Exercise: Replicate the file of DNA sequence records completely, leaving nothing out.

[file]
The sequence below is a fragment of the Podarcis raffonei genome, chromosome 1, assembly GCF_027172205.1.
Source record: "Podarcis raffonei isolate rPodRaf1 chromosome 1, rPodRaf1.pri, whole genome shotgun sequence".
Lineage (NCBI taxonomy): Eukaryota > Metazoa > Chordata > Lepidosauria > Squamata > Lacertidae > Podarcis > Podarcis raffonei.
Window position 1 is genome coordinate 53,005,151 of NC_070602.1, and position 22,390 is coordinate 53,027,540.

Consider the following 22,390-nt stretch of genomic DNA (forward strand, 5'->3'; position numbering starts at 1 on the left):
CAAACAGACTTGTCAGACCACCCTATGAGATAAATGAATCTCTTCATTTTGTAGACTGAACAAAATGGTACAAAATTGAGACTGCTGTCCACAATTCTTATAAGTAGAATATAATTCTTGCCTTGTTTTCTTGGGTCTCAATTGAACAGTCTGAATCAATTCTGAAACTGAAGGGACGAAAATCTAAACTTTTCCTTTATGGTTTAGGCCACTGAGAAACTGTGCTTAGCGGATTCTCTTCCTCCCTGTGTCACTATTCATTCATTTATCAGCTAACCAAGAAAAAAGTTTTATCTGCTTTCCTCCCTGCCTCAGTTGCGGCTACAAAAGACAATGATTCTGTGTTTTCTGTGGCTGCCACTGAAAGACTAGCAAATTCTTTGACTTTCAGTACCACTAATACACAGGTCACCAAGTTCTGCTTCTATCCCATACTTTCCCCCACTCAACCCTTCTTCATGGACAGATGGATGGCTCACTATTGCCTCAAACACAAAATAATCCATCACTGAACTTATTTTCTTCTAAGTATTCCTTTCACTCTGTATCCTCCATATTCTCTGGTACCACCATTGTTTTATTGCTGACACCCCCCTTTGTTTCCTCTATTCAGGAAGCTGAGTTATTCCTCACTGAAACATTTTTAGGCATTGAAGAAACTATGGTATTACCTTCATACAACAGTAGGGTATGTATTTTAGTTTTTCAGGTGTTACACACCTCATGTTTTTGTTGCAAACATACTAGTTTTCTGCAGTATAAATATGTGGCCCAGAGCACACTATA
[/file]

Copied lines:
The sequence below is a fragment of the Podarcis raffonei genome, chromosome 1, assembly GCF_027172205.1.
Source record: "Podarcis raffonei isolate rPodRaf1 chromosome 1, rPodRaf1.pri, whole genome shotgun sequence".
Lineage (NCBI taxonomy): Eukaryota > Metazoa > Chordata > Lepidosauria > Squamata > Lacertidae > Podarcis > Podarcis raffonei.
Window position 1 is genome coordinate 53,005,151 of NC_070602.1, and position 22,390 is coordinate 53,027,540.

Consider the following 22,390-nt stretch of genomic DNA (forward strand, 5'->3'; position numbering starts at 1 on the left):
CAAACAGACTTGTCAGACCACCCTATGAGATAAATGAATCTCTTCATTTTGTAGACTGAACAAAATGGTACAAAATTGAGACTGCTGTCCACAATTCTTATAAGTAGAATATAATTCTTGCCTTGTTTTCTTGGGTCTCAATTGAACAGTCTGAATCAATTCTGAAACTGAAGGGACGAAAATCTAAACTTTTCCTTTATGGTTTAGGCCACTGAGAAACTGTGCTTAGCGGATTCTCTTCCTCCCTGTGTCACTATTCATTCATTTATCAGCTAACCAAGAAAAAAGTTTTATCTGCTTTCCTCCCTGCCTCAGTTGCGGCTACAAAAGACAATGATTCTGTGTTTTCTGTGGCTGCCACTGAAAGACTAGCAAATTCTTTGACTTTCAGTACCACTAATACACAGGTCACCAAGTTCTGCTTCTATCCCATACTTTCCCCCACTCAACCCTTCTTCATGGACAGATGGATGGCTCACTATTGCCTCAAACACAAAATAATCCATCACTGAACTTATTTTCTTCTAAGTATTCCTTTCACTCTGTATCCTCCATATTCTCTGGTACCACCATTGTTTTATTGCTGACACCCCCCTTTGTTTCCTCTATTCAGGAAGCTGAGTTATTCCTCACTGAAACATTTTTAGGCATTGAAGAAACTATGGTATTACCTTCATACAACAGTAGGGTATGTATTTTAGTTTTTCAGGTGTTACACACCTCATGTTTTTGTTGCAAACATACTAGTTTTCTGCAGTATAAATATGTGGCCCAGAGCACACTATA